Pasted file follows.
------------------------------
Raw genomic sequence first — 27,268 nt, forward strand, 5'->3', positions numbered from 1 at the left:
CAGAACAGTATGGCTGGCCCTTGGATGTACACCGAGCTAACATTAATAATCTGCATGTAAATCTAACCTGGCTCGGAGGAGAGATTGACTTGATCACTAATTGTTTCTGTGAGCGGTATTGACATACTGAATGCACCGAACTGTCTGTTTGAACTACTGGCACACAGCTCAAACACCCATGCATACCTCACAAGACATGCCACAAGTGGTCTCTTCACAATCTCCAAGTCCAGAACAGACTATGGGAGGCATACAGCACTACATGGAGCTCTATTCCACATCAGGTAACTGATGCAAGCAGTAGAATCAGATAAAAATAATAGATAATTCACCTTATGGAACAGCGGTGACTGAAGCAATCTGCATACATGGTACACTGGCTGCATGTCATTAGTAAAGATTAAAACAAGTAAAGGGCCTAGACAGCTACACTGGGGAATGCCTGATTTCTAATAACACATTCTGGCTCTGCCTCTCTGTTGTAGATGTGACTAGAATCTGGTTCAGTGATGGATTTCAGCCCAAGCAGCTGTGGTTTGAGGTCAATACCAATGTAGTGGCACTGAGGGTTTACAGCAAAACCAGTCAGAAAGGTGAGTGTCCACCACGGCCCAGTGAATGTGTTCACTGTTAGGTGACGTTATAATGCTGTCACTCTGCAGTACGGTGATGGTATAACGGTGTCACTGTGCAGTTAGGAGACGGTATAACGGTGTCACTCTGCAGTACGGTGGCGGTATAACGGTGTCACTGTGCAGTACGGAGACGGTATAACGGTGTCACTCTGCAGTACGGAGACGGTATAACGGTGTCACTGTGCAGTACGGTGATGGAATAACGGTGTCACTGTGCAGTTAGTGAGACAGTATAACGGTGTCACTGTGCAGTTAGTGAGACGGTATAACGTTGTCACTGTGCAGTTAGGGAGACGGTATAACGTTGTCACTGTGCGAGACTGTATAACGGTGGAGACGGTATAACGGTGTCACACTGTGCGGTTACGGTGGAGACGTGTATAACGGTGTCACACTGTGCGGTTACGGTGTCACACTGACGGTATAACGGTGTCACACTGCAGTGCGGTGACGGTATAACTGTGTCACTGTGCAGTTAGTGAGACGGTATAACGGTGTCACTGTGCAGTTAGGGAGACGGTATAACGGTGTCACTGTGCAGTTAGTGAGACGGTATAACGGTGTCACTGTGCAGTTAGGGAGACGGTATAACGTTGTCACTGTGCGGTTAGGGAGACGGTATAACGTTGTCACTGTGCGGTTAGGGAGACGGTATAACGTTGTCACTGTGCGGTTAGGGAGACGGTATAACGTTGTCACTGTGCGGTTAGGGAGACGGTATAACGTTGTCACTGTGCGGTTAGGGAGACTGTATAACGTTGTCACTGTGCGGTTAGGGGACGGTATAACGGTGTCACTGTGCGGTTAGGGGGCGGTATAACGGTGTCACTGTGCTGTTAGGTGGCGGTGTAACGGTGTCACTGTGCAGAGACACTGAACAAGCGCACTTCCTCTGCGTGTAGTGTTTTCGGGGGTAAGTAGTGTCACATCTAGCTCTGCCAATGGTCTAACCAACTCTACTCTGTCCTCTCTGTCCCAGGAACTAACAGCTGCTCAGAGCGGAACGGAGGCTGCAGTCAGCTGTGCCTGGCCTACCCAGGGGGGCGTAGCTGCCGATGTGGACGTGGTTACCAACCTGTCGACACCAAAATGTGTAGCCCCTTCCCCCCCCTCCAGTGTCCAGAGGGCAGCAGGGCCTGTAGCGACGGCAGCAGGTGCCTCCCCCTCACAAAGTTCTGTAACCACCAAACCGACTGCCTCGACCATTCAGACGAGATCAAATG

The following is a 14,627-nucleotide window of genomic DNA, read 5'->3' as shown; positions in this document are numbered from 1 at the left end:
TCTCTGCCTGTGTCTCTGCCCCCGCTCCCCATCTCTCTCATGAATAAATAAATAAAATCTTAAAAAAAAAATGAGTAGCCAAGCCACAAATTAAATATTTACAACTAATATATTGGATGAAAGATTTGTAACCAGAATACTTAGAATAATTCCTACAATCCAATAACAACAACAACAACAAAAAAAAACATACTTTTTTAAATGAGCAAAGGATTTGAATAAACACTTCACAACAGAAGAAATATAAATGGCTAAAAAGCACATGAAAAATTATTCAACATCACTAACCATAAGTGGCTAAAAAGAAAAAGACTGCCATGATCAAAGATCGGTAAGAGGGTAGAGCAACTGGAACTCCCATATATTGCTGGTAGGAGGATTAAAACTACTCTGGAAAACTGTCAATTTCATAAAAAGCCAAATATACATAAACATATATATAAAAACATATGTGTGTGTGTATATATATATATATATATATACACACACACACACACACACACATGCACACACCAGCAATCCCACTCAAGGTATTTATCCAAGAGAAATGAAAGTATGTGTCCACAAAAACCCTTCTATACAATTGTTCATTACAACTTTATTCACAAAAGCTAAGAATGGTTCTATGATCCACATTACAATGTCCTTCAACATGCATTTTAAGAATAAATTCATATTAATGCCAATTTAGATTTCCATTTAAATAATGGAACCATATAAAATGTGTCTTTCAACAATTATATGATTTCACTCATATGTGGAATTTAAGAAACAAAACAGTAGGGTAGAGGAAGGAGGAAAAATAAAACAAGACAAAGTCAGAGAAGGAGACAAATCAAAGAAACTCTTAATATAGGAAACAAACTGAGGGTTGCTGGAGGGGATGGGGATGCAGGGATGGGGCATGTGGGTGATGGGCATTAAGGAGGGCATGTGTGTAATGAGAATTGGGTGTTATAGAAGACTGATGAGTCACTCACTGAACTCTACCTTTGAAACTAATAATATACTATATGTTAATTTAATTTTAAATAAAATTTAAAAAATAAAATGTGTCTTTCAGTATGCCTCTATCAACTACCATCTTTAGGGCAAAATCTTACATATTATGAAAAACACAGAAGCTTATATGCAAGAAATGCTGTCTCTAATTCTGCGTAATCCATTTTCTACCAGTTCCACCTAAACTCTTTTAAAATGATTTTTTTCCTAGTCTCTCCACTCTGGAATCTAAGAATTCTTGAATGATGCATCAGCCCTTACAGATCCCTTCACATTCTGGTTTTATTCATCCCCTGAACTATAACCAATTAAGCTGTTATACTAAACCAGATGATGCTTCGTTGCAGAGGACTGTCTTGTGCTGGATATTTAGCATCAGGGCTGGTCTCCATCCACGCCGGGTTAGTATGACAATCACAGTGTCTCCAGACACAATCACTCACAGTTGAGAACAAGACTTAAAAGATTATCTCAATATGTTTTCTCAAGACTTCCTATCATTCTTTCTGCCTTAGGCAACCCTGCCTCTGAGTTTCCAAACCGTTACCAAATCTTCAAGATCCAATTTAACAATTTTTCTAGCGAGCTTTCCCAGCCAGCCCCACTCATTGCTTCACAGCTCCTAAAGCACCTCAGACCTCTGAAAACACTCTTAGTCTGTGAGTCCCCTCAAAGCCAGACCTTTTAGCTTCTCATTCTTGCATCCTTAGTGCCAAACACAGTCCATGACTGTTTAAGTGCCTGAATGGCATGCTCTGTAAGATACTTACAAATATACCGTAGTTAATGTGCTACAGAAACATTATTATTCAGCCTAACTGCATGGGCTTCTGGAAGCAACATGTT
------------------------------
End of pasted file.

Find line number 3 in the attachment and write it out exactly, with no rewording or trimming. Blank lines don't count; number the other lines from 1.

The following is a 14,627-nucleotide window of genomic DNA, read 5'->3' as shown; positions in this document are numbered from 1 at the left end: